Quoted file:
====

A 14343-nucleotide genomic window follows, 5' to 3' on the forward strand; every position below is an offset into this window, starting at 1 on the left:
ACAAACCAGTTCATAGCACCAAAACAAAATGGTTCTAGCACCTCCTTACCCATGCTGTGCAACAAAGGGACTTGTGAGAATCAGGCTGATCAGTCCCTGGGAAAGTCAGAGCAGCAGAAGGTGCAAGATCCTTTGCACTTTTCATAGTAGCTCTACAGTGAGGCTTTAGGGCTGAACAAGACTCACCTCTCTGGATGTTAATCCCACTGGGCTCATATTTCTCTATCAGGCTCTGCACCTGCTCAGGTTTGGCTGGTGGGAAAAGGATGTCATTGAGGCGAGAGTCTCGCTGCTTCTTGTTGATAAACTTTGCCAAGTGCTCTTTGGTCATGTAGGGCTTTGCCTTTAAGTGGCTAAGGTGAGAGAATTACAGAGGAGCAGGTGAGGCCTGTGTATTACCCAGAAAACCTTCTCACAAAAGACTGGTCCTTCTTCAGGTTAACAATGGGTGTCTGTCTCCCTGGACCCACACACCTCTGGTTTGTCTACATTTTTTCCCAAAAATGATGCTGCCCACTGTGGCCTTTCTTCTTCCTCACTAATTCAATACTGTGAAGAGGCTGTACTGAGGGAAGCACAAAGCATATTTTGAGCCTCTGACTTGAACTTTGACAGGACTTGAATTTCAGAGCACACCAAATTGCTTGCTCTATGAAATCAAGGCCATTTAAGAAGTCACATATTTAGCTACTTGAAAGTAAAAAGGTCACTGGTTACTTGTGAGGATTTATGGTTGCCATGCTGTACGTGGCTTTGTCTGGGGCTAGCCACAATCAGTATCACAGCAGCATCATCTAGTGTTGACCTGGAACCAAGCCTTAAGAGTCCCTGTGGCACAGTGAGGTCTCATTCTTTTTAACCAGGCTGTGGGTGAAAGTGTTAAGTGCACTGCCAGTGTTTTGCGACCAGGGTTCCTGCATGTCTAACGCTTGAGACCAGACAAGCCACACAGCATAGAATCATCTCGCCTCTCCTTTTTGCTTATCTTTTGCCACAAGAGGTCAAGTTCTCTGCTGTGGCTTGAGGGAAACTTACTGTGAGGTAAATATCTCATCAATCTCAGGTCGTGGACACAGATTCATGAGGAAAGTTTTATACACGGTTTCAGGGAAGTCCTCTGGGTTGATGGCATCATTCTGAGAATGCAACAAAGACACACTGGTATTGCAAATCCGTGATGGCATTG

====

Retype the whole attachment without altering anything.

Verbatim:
A 14343-nucleotide genomic window follows, 5' to 3' on the forward strand; every position below is an offset into this window, starting at 1 on the left:
ACAAACCAGTTCATAGCACCAAAACAAAATGGTTCTAGCACCTCCTTACCCATGCTGTGCAACAAAGGGACTTGTGAGAATCAGGCTGATCAGTCCCTGGGAAAGTCAGAGCAGCAGAAGGTGCAAGATCCTTTGCACTTTTCATAGTAGCTCTACAGTGAGGCTTTAGGGCTGAACAAGACTCACCTCTCTGGATGTTAATCCCACTGGGCTCATATTTCTCTATCAGGCTCTGCACCTGCTCAGGTTTGGCTGGTGGGAAAAGGATGTCATTGAGGCGAGAGTCTCGCTGCTTCTTGTTGATAAACTTTGCCAAGTGCTCTTTGGTCATGTAGGGCTTTGCCTTTAAGTGGCTAAGGTGAGAGAATTACAGAGGAGCAGGTGAGGCCTGTGTATTACCCAGAAAACCTTCTCACAAAAGACTGGTCCTTCTTCAGGTTAACAATGGGTGTCTGTCTCCCTGGACCCACACACCTCTGGTTTGTCTACATTTTTTCCCAAAAATGATGCTGCCCACTGTGGCCTTTCTTCTTCCTCACTAATTCAATACTGTGAAGAGGCTGTACTGAGGGAAGCACAAAGCATATTTTGAGCCTCTGACTTGAACTTTGACAGGACTTGAATTTCAGAGCACACCAAATTGCTTGCTCTATGAAATCAAGGCCATTTAAGAAGTCACATATTTAGCTACTTGAAAGTAAAAAGGTCACTGGTTACTTGTGAGGATTTATGGTTGCCATGCTGTACGTGGCTTTGTCTGGGGCTAGCCACAATCAGTATCACAGCAGCATCATCTAGTGTTGACCTGGAACCAAGCCTTAAGAGTCCCTGTGGCACAGTGAGGTCTCATTCTTTTTAACCAGGCTGTGGGTGAAAGTGTTAAGTGCACTGCCAGTGTTTTGCGACCAGGGTTCCTGCATGTCTAACGCTTGAGACCAGACAAGCCACACAGCATAGAATCATCTCGCCTCTCCTTTTTGCTTATCTTTTGCCACAAGAGGTCAAGTTCTCTGCTGTGGCTTGAGGGAAACTTACTGTGAGGTAAATATCTCATCAATCTCAGGTCGTGGACACAGATTCATGAGGAAAGTTTTATACACGGTTTCAGGGAAGTCCTCTGGGTTGATGGCATCATTCTGAGAATGCAACAAAGACACACTGGTATTGCAAATCCGTGATGGCATTG